A Energy Efficiency Expert, Paris, France is needed to work remotely from Accra , Ghana

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Energy Efficiency Expert, Paris, France
Closing date: Monday, 11 March 2024

Result of Service

Under the overall supervision of UNEP Program Officer, the consultant will deliver the followings: The final output will be a report describing the current state and potential for the ESCO market in Ghana, including:

 A summary of the relevant regulatory environment
 A description of past and current ESCO projects
 An overview of potential ESCO projects, and related investment needs and potential energy savings, provided by existing energy audits
 A list of active and prospective ESCOs and their capacities 
 A description of market barriers and opportunities

Work Location

Remote, from Accra, Ghana

Expected duration

3 months

Duties and Responsibilities

The Energy Service Company (ESCO) concept emerged in the 1970s, developing a business model that finances the replacement of outdated and inefficient technology with new and efficient alternatives and repays it with the value of the saved energy. The ESCOs thrived in the US in the 1980s and the concept has taken root, particularly in China, but also in other regions since then. The African region is although still experiencing limited ESCO activity. There is an entire ecosystem around ESCOs and energy efficiency that need to be put in place, including the building of trust in the ESCO industry; enabling regulatory frameworks actively creating demand for ESCO services; and the financing of the ESCOs. UNEP CCC has established the Global ESCO Network, gathering best practices of ESCO policy frameworks from 95% of all ESCO associations across the world. It is the Vision of the Global ESCO Network to be the global driver and inspire government actions for scaling up the contribution of ESCOs to the global response for mitigating the threat of climate change and the goals set out by the Paris Agreement. Ghana has taken various important steps towards improving energy efficiency committing to a doubling of energy efficiency improvement within industrial facilities by 20% by 2030. It has developed energy efficiency standards and labelling for a multitude of residential and industrial appliances and technologies imported or produced in Ghana. In Ghana, there are number of energy efficiency initiatives that have been implemented and are in place. These include the three Energy Service Centres have been established by the Millennium Development Authority in partnership with the Energy Commission to address the need to build capacities and ensure that a core of qualified and certified professionals is available in the country. The three centres are located at Accra Technical University, the Kwame Nkrumah University of Science and Technology and the University of Natural Resources. Additionally, the Ghana Industrial Energy Efficiency Policy Framework was developed with support from UNIDO, to guide policy development for energy efficiency in industry. However, these initiatives and framework do not currently include a guarantee instrument to facilitate ESCOs’ access to financing for investments in energy efficiency measures. As the development of the national energy efficiency policy framework, including ESCOs, is about to be initiated, it would be important to incorporate means to ensure that ESCOs can actually access finance to invest in energy efficiency measures. Works has also been attempted to support ESCO models, but limited financing opportunities still hinder ESCO investments. In 1995, the Government enacted a power factor correction policy, imposing penalties on large energy consumers with a power factor lower than 0.9. A fiscal mechanism was established (2012 – 2013) where industries with a power factor lower than 0.9 were targeted to be supported through ESCOs investing in equipment and payments made from the energy through energy performance contracts (EPC). Unfortunately, lack of financing opportunities for the ESCOs slowed down the implementation of energy efficiency measures, resulting in little interest by the industrial operators to scale up energy efficiency activities through the ESCO modality (National Energy Efficiency Action Plan, 2015). ESCO generally have difficulties accessing capital from commercial banks, as the ESCO investment goes to finance equipment in the ESCO clients’ own facilities, and the ESCO not been able to use the client’s facilities and equipment as collateral. The provision of third-party risk cover and payment guarantee will enable the banking sector to provide capital for ESCO investments in energy efficiency measures which are currently unserved due to (mostly perceived) risks, stemming from the lack of traditional collateral, as the ESCOs are not the final owners of the facilities where investments are made. The lack of risk cover instruments is by many stakeholders in the climate change agenda, acknowledged as the main hindrance for mobilizing investments into climate change-related technologies, nonetheless in Ghana. Therefore, UNEP CCC aims to support Ghana with the design and deployment of a guarantee model specifically designed to enhance the effect of the upcoming policy framework in Ghana. UNEP CCC will work with the Energy Commission in Ghana, the Energy Foundation, the banking sector, active and prospective ESCOs and national financial institutions for the design of a vehicle to provide counterparty or payment risk cover to help ESCOs raise commercial loan capital, targeted at third party investors in energy efficiency equipment. For the proposed guarantee model to be effective, it needs to be design based on local needs and conditions for ESCOs, respond to the needs of prospective ESCO projects, and ideally address identified gaps and needs for ESCO investments and ESCO market development. It is therefore necessary to first have a clear overview of the current state and potential for the ESCO market in Ghana. The part time Energy Efficiency Expert is required to perform the analysis of the state and potential of the ESCO market in Ghana under guidance of the project manager. The analysis requires (i) a summary of the relevant regulatory environment for ESCOs, (ii) a description of past and current ESCO projects, (iii) an overview of potential ESCO projects, (iv) a list of active and prospective ESCOs and their capacities, and (v) a description of ESCO market barriers and opportunities.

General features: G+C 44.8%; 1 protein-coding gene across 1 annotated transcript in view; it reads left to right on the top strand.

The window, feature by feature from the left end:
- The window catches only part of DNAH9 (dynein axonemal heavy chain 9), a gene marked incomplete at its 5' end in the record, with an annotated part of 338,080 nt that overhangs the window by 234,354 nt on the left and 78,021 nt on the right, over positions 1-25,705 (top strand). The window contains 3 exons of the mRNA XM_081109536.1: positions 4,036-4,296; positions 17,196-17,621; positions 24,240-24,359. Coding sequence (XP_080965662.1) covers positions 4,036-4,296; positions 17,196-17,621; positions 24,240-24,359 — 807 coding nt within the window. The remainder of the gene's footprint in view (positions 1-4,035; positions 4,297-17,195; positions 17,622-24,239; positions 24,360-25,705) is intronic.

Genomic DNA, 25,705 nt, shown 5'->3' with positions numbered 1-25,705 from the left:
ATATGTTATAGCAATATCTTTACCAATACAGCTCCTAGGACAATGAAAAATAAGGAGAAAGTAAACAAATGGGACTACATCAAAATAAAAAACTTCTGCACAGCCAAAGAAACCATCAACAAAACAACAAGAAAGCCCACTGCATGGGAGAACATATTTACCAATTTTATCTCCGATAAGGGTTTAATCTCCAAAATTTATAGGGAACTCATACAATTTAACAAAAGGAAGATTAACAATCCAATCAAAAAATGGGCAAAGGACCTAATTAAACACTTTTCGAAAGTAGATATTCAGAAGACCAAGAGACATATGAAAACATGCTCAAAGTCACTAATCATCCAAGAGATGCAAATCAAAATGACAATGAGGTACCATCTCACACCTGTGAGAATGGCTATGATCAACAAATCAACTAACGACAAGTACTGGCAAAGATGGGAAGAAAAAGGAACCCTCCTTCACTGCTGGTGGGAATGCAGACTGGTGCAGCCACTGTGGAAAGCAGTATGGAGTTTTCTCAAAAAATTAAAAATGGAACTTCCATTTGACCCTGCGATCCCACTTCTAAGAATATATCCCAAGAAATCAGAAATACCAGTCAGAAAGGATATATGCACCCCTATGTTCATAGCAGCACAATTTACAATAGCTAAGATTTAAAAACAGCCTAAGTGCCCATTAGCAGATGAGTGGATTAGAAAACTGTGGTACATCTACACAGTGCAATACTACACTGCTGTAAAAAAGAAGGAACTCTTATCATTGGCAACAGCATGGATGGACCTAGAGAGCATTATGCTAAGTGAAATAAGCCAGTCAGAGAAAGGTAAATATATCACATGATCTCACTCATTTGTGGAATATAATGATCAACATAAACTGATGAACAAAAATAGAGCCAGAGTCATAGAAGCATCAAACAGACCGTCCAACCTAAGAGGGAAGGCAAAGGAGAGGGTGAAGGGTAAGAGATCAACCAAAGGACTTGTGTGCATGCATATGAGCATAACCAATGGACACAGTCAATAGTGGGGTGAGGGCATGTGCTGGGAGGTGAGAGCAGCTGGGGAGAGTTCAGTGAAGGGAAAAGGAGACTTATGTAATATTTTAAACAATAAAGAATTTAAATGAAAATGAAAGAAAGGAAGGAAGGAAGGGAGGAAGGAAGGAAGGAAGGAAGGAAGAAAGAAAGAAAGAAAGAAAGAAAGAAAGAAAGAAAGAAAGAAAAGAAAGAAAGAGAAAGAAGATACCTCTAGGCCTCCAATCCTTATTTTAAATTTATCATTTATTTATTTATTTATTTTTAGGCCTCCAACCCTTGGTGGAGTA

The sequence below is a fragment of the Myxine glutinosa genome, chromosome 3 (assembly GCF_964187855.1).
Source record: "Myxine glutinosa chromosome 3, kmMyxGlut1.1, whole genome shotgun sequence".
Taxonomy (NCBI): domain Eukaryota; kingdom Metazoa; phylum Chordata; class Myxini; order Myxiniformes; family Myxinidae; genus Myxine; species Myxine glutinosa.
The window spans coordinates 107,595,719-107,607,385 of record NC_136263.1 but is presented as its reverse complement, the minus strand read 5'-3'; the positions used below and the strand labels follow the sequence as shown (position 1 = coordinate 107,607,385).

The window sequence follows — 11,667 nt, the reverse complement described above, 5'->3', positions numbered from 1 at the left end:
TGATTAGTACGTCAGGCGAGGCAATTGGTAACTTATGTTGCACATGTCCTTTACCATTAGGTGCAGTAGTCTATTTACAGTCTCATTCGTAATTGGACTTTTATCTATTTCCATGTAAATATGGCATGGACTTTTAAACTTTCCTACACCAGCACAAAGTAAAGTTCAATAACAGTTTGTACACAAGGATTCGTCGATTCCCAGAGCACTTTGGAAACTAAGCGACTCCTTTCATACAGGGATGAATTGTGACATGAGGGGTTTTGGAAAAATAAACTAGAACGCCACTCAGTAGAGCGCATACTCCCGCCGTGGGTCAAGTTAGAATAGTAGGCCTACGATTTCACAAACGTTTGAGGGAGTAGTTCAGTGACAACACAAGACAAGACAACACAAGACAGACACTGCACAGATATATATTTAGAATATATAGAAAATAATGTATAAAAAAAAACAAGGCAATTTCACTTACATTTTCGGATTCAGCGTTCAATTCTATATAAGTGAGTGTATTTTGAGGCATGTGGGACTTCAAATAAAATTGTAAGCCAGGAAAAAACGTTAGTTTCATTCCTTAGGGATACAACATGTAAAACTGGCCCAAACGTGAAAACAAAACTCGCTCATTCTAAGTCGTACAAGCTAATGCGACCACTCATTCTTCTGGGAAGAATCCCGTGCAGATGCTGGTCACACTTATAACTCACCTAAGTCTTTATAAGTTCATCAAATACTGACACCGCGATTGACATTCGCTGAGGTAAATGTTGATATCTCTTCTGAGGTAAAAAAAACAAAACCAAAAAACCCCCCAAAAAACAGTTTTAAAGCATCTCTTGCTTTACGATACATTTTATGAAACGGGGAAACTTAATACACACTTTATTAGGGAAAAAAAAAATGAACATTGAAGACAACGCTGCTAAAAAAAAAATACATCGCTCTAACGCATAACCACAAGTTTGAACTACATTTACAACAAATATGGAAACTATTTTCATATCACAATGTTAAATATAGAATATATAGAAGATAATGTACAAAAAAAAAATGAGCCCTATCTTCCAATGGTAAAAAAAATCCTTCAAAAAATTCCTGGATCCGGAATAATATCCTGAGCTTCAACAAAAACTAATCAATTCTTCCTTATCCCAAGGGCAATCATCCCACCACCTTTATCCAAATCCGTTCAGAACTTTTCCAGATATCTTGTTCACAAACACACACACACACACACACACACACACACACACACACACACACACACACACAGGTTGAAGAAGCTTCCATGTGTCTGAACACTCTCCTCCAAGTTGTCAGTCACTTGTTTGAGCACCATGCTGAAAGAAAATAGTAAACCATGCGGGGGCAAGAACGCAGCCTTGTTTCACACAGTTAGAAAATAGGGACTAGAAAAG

Qualifications/special skills

 A bachelor’s degree or equivalent in engineering, environment studies, business, management, administration or another relevant field is required. A master’s degree is desirable and preferred.
 A minimum of 5 years of work experience in the field of energy or energy efficiency is required.

 Experience working with public institutions or the private sector in Ghana is required.

Special skills/knowledge:

 The Energy Efficiency Expert should be in possession of strong inter-personal and verbal communication skills, possess proven analytical capabilities, as well as excellent writing skills. The contractor should have good knowledge of – and experience with – ESCOs and Energy Performance Contracting (EPC) as implementation instrument for energy efficiency projects, and energy and energy efficiency policies at the national level. More specifically the contractor should be familiar with national energy efficiency objectives and sector policies, and relevant regulation, and have overall insights in financing of energy efficiency measures.


 Fluency in written and spoken English is required. Knowledge of other UN languages is an asset.
Additional Information

Not available.

No Fee